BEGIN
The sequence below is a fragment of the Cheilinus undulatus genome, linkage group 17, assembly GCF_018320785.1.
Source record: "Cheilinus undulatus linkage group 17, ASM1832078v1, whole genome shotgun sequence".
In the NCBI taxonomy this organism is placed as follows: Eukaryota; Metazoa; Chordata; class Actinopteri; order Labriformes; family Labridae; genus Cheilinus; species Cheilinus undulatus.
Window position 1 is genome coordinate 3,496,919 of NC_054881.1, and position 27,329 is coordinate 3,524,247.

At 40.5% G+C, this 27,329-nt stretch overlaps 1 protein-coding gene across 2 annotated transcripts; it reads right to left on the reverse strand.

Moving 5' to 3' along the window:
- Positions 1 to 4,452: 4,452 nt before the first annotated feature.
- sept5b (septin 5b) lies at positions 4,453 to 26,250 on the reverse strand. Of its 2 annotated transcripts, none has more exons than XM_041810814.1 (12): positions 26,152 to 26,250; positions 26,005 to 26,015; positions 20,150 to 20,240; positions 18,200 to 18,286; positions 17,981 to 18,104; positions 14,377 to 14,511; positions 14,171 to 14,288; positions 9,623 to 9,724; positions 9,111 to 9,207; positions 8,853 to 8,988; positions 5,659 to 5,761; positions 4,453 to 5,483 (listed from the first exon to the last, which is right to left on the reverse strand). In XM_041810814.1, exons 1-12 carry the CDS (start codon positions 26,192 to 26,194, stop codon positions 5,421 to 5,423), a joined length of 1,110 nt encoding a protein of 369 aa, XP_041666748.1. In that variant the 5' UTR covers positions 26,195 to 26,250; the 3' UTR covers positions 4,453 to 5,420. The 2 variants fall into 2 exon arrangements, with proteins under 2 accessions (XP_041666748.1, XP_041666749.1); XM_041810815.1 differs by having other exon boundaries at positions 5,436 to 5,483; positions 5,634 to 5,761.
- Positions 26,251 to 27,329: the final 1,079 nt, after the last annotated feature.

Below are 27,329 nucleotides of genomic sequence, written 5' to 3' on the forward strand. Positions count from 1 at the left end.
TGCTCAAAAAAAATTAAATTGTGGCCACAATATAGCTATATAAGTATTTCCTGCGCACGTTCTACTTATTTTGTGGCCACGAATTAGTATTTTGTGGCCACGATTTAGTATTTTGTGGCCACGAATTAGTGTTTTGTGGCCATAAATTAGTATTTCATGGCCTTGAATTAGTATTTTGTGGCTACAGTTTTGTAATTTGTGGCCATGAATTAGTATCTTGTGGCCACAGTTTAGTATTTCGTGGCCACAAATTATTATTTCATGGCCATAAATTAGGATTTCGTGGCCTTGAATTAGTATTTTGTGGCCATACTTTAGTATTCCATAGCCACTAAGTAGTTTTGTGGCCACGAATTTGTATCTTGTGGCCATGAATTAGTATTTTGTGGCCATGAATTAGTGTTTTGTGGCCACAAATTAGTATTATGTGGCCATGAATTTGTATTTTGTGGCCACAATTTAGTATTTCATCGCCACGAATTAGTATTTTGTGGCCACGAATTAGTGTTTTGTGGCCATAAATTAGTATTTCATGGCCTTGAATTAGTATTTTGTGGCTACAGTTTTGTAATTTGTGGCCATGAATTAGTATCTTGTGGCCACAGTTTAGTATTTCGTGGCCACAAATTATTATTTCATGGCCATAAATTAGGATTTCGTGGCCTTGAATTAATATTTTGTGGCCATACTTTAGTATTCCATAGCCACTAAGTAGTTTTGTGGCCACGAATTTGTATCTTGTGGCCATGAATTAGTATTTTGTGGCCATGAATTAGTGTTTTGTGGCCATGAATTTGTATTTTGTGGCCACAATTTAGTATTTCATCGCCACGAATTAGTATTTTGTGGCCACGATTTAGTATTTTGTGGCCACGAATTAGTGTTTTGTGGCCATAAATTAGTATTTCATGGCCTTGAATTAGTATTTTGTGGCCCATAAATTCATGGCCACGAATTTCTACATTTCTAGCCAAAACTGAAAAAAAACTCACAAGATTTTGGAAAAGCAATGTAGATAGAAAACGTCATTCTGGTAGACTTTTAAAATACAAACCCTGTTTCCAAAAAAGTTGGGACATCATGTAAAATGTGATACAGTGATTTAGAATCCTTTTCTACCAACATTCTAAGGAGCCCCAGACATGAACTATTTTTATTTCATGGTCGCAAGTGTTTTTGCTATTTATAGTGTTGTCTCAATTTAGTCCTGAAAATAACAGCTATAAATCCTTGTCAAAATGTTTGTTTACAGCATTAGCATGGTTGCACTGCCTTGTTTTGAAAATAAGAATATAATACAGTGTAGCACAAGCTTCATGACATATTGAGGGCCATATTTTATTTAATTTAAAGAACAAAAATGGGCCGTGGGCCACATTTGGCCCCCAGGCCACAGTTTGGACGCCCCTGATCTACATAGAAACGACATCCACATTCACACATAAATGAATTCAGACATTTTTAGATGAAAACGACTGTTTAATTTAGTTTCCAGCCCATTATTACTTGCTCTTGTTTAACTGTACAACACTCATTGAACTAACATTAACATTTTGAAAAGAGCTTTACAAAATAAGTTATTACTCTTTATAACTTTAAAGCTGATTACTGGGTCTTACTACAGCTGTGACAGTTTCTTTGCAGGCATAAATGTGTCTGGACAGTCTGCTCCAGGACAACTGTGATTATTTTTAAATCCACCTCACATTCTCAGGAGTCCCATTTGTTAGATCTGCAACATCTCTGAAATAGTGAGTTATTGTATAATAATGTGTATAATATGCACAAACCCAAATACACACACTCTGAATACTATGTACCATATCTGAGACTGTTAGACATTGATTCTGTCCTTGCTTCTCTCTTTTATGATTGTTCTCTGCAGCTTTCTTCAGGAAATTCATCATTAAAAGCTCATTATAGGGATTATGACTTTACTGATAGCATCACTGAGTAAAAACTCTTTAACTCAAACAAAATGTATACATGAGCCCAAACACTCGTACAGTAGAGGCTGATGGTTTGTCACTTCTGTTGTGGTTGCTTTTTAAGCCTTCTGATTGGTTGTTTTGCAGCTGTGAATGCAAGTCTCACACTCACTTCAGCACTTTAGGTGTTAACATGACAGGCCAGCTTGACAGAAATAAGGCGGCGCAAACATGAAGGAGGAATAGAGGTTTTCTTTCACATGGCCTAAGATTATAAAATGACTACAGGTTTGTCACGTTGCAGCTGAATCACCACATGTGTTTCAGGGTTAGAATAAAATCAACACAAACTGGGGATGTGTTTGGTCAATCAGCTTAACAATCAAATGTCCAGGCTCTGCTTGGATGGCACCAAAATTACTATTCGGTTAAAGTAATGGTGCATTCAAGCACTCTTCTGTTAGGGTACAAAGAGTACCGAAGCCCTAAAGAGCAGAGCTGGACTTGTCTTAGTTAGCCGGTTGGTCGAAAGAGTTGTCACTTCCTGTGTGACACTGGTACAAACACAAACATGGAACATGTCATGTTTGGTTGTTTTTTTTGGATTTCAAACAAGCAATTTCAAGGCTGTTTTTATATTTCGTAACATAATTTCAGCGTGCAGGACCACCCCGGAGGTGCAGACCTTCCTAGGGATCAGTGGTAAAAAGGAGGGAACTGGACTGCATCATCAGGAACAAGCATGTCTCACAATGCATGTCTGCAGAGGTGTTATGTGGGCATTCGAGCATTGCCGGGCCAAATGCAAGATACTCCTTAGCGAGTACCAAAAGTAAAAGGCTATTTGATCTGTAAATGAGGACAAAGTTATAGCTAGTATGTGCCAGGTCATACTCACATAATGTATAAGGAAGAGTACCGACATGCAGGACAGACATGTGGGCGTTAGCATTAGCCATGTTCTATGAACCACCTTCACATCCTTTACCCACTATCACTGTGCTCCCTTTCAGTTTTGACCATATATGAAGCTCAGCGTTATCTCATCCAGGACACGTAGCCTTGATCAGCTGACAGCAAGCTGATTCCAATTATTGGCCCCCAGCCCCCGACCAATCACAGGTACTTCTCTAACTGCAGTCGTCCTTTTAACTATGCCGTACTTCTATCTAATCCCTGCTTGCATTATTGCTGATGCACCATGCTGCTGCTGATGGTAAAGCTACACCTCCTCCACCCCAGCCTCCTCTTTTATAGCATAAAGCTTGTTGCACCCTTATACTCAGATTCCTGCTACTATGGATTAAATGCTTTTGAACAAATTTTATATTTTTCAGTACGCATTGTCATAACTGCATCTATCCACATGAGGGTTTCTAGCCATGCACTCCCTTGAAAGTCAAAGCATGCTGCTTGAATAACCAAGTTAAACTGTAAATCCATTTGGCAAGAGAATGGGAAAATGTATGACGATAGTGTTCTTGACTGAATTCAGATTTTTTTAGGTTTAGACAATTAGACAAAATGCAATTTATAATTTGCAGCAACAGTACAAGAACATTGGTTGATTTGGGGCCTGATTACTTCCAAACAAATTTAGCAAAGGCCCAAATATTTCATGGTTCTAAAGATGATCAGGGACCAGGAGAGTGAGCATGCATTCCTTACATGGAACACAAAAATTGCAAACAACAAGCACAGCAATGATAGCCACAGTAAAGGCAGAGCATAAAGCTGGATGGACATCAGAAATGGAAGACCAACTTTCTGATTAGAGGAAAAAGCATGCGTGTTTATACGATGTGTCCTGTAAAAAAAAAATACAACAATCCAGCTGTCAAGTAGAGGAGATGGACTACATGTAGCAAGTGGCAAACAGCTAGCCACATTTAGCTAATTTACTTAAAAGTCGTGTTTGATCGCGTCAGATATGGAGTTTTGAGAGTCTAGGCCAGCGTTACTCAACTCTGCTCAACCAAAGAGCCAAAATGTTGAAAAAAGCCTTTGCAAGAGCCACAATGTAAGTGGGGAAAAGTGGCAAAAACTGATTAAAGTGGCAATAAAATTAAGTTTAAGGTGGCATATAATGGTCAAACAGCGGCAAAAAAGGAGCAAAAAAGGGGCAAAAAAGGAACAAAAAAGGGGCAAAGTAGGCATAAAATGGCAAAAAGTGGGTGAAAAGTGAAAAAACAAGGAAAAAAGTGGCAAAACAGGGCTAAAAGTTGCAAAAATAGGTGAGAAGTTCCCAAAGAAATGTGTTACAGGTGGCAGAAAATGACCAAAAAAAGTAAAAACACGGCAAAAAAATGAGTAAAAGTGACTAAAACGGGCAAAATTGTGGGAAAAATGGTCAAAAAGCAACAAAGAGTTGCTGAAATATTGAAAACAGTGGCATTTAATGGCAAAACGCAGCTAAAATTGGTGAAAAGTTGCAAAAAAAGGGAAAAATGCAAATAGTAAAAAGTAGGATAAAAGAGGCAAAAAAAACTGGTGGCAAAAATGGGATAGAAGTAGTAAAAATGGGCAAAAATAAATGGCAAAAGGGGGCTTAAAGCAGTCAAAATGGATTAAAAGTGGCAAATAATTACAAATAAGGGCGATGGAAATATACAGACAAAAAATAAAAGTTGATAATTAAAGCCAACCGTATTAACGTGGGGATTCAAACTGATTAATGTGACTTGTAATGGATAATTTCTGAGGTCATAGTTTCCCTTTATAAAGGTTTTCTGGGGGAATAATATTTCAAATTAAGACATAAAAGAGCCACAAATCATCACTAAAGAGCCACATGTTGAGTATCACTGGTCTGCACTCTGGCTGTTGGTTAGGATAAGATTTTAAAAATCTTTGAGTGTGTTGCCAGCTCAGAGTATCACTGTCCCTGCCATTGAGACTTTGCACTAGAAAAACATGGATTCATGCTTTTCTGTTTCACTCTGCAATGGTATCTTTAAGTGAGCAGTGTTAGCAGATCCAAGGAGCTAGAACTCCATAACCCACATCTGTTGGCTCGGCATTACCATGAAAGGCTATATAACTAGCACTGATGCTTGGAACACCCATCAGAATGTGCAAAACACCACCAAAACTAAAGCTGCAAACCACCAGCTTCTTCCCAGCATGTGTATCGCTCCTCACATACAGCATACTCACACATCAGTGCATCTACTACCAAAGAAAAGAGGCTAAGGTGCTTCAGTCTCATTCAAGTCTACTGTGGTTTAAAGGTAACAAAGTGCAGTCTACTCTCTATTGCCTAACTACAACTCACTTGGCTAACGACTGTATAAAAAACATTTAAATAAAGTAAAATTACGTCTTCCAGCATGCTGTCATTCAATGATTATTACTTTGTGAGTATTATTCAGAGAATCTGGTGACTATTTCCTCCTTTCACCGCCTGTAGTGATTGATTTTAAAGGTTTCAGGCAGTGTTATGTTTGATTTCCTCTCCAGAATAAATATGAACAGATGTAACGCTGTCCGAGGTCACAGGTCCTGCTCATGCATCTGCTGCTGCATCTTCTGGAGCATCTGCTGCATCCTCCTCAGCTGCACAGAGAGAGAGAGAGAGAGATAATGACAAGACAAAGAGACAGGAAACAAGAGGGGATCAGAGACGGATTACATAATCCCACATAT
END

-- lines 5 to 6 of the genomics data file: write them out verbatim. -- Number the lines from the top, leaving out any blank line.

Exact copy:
At 40.5% G+C, this 27,329-nt stretch overlaps 1 protein-coding gene across 2 annotated transcripts; it reads right to left on the reverse strand.

Moving 5' to 3' along the window: